Research has shown that social networking – particularly on Facebook- is bad for our mental health. Sounds strange doesn’t it? A site that helps us stay in contact and reconnect with friends and loved ones must surely only make us feel good, right?
Kross conducted a study and found that a statistically siginificant number of participant’s reoprted feeling worse after interactions on social media (not reported after spending time with someone in person). He says it could be that Facebook activates ‘a powerful social comparison process':
Other people tend to post information—pictures, announcements, etc—that make their lives appear to be great. Frequent exposure to such information could lead people to feel worse about their own lives. That’s just one potential explanation. There are likely to be other factors too—for example, lack of interaction with other people directly.
Let’s take a look at Koko. Rob Morris has been developing a social network designed to actually help sufferers of depression and other mental illnesses. The concept is sort of like an online self-help group and supportive community. People post things to help others rather than boast about themselves.
The idea is every time we have a stressful situation, there are innumerable things we tell ourselves and that story can have huge implications for our well-being,
The crowd [on Koko] might come up with a whole bunch of interpretations that are wholly plausible, but way less negative.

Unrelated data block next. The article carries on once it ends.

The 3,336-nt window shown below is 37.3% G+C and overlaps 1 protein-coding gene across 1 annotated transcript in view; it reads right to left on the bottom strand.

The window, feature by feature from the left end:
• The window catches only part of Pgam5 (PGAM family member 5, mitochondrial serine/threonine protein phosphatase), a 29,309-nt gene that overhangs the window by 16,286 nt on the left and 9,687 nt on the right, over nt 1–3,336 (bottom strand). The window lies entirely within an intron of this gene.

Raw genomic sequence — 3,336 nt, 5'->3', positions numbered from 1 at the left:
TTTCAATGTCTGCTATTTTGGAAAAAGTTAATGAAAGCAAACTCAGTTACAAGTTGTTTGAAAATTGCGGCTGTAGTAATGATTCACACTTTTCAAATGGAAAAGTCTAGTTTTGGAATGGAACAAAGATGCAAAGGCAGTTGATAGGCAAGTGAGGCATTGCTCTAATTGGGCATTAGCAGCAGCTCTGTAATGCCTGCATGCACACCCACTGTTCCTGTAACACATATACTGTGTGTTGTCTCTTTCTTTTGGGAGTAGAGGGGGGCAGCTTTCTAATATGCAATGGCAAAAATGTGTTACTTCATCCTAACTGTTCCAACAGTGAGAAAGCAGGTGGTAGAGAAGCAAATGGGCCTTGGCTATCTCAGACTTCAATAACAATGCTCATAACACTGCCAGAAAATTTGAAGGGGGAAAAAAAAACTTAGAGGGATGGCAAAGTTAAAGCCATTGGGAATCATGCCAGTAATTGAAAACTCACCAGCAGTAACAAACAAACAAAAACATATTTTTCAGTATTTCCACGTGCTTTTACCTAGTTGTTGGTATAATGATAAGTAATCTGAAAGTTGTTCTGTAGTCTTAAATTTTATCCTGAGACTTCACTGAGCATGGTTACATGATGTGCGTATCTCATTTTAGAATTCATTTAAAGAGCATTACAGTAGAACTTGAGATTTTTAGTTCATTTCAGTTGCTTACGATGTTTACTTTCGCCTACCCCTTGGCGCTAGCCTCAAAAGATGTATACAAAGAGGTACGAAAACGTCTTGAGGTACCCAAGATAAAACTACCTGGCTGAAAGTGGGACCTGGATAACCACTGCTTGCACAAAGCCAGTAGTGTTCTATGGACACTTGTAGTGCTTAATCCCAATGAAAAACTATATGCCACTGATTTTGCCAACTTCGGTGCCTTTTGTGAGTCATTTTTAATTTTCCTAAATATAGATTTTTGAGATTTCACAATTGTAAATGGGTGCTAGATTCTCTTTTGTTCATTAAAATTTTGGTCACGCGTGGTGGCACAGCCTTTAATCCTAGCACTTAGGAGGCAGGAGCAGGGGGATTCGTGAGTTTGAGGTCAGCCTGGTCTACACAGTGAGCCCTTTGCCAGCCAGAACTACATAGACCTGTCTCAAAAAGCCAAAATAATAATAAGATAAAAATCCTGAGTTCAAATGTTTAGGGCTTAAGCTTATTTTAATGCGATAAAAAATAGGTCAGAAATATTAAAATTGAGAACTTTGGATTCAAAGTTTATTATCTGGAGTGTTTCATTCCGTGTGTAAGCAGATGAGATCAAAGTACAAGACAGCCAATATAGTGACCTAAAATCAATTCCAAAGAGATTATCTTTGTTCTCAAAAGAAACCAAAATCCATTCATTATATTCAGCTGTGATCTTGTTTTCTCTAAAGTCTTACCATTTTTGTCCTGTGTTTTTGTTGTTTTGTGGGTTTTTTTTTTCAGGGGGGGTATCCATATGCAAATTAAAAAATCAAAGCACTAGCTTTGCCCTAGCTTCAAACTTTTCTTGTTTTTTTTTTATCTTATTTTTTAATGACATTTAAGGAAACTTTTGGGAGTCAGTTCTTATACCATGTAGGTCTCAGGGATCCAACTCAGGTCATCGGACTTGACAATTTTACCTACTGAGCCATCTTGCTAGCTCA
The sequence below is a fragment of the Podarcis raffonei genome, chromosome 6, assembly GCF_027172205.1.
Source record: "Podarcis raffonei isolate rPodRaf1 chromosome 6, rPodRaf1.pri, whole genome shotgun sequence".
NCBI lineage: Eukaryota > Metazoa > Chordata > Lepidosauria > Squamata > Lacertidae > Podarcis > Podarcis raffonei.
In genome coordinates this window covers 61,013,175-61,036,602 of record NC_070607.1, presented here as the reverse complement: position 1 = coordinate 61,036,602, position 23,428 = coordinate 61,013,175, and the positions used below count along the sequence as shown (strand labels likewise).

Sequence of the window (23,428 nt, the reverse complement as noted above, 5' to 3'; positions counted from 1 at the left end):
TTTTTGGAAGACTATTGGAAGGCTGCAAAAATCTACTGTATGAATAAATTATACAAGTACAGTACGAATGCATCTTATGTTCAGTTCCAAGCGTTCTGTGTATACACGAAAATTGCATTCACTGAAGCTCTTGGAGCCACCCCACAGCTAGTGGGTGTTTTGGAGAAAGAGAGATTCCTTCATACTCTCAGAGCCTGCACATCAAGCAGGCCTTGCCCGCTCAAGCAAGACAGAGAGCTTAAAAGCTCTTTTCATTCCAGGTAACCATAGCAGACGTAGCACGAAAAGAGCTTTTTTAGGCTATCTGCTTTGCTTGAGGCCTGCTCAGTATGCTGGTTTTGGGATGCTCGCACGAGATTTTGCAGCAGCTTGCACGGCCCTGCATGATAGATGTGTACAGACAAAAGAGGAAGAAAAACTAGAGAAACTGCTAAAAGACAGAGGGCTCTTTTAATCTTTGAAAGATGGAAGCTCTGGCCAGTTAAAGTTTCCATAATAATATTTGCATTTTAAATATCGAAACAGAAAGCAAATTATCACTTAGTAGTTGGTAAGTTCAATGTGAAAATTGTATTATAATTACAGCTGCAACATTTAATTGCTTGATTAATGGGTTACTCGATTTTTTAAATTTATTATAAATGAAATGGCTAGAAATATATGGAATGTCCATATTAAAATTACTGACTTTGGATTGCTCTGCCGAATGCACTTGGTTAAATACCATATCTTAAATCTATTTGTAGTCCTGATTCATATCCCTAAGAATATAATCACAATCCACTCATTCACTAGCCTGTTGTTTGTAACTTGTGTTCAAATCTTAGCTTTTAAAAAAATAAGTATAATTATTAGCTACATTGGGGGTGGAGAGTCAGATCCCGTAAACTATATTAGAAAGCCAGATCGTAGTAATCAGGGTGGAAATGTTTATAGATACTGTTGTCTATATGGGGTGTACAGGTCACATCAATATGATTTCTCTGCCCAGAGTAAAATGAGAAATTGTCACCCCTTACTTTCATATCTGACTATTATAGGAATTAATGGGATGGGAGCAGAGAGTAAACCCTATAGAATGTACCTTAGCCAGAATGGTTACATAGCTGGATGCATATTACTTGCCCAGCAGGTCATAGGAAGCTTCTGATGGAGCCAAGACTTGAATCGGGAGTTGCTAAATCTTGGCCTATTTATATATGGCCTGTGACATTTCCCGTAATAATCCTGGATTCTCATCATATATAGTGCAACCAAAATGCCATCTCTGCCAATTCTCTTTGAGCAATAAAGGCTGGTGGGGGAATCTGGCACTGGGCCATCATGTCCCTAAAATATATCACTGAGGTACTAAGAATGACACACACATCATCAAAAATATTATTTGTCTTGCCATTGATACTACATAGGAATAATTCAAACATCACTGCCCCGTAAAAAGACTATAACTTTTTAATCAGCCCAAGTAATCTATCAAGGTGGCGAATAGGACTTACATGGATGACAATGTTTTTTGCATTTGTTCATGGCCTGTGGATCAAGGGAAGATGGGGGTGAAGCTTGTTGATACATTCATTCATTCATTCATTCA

This social network is based on the idea that mental health creates of ‘faulty thinking’ and adapts a form of cognitive behavioural therapy to aid sufferers. In other words, the way we think about a certain topic is what is causing the problem rather than the topic itself.
In this social network, other users play the role of the therapist – pointing out the ‘faults’ (thought processes that aren’t rational or helpful) in a person’s thinking, prioviding alternatives reasons for situations which are not as negative as the inital poster immediately thought.
But why would you want to spend time reading about people being negative? Morris thinks that assisting other people in fixing faulty thinking is itself therapy for the person offering the advice.
“As you’re helping other people, you’re learning techniques and rehearsing them over and over. That’s an interesting interaction idea that I don’t believe has existed before in the mental app space,” he says.
Maybe social media can have a positive place in mental health? We’ll have to wait untill the autumn for the public release of Koko to find out. But in the mean time, it might be an idea to cut down on Facebook…
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